Protestors at the Dakota Access Pipeline site on the Standing Rock reservation have claimed victory against the pipeline, NBC News reported Sunday. Months-long protests by Native Americans and allies at Standing Rock and around the country preceded the Army Corps of Engineers' announcement that the proposed pipeline will no longer run through the reservation. The acquiescence comes after a recent influx of media attention and support to the protestors, whose cause was followed and aided by millions nationwide, including celebrities and prominent politicians who advocated for the water protectors.
The Department of the Army released an official statement Sunday, citing the Standing Rock Sioux's adamant fight against the pipeline's proximity to their reservation as part of the reason the permit to continue the pipeline was denied. "The Department of the Army will not approve an easement that would allow the proposed Dakota Access Pipeline to cross under Lake Oahe in North Dakota, the Army's Assistant Secretary for Civil Works announced today," reads the statement. "Although we have had continuing discussion and exchanges of new information with the Standing Rock Sioux and Dakota Access, it's clear that there's more work to do," said Assistant Secretary Jo Ellen Darcy. "The best way to complete that work responsibly and expeditiously is to explore alternate routes for the pipeline crossing."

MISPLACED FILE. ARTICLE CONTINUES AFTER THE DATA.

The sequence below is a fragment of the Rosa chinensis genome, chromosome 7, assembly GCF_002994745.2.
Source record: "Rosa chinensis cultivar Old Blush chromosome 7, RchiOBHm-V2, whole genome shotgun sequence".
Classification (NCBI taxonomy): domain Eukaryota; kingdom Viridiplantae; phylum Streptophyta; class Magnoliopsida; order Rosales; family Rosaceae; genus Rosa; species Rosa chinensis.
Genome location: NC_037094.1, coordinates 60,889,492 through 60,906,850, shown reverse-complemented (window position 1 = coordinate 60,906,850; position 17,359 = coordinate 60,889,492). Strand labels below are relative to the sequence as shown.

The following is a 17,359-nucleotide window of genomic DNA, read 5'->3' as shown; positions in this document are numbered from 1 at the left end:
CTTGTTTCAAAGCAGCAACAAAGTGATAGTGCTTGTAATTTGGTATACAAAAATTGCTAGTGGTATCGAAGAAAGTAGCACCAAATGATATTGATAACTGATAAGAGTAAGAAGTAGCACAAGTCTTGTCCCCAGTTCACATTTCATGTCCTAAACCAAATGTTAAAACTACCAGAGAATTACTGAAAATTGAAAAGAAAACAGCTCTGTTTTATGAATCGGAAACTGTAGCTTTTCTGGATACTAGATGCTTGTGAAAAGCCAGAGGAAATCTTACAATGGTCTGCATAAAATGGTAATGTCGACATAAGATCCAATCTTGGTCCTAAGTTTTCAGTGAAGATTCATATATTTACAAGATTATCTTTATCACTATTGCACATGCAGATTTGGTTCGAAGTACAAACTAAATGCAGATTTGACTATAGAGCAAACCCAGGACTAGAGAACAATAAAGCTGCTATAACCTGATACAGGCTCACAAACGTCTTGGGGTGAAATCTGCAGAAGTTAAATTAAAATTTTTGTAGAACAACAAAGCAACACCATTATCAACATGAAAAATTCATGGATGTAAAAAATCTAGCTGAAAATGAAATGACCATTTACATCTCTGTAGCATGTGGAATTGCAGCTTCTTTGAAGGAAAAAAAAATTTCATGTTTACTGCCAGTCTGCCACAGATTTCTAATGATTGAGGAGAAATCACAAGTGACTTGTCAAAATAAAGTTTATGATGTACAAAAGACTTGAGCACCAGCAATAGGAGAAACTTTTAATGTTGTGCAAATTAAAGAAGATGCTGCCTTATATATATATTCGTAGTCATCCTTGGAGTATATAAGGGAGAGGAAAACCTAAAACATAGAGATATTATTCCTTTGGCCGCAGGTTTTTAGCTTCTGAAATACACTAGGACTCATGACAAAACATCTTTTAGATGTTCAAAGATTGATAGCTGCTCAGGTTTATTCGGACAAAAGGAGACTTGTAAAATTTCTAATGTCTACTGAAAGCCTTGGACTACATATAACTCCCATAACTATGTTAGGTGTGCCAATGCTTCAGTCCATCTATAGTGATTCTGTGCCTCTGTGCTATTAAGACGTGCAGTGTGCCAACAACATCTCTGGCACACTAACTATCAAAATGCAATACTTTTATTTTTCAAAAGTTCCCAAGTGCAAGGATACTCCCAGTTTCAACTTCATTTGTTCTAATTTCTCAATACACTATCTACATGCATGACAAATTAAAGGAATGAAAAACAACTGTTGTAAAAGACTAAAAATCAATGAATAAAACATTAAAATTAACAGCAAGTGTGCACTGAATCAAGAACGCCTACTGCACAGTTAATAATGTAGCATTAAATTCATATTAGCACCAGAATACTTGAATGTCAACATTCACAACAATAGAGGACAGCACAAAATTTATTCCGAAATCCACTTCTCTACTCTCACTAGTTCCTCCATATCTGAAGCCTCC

The Standing Rock Sioux released its own statement stating their gratitude towards the Obama administration and those who were involved in the historic decision. "We wholeheartedly support the decision of the administration and commend with the utmost gratitude the courage it took on the part of President Obama, the Army Corps, the Department of Justice and the Department of the Interior to take steps to correct the course of history and to do the right thing," Standing Rock Sioux Tribal Chairman Dave Archambault II said in a statement. "The Standing Rock Sioux Tribe and all of Indian Country will be forever grateful to the Obama Administration for this historic decision."
Different protest groups cited different concerns over the pipeline, including potential damage to the environment, the need for green energy and less dependence on oil, and indigenous rights. Despite the varied motivations for protesting the pipeline, the general consensus was clear, and the widespread opposition to the project seems to have contributed to the decision to halt the pipeline.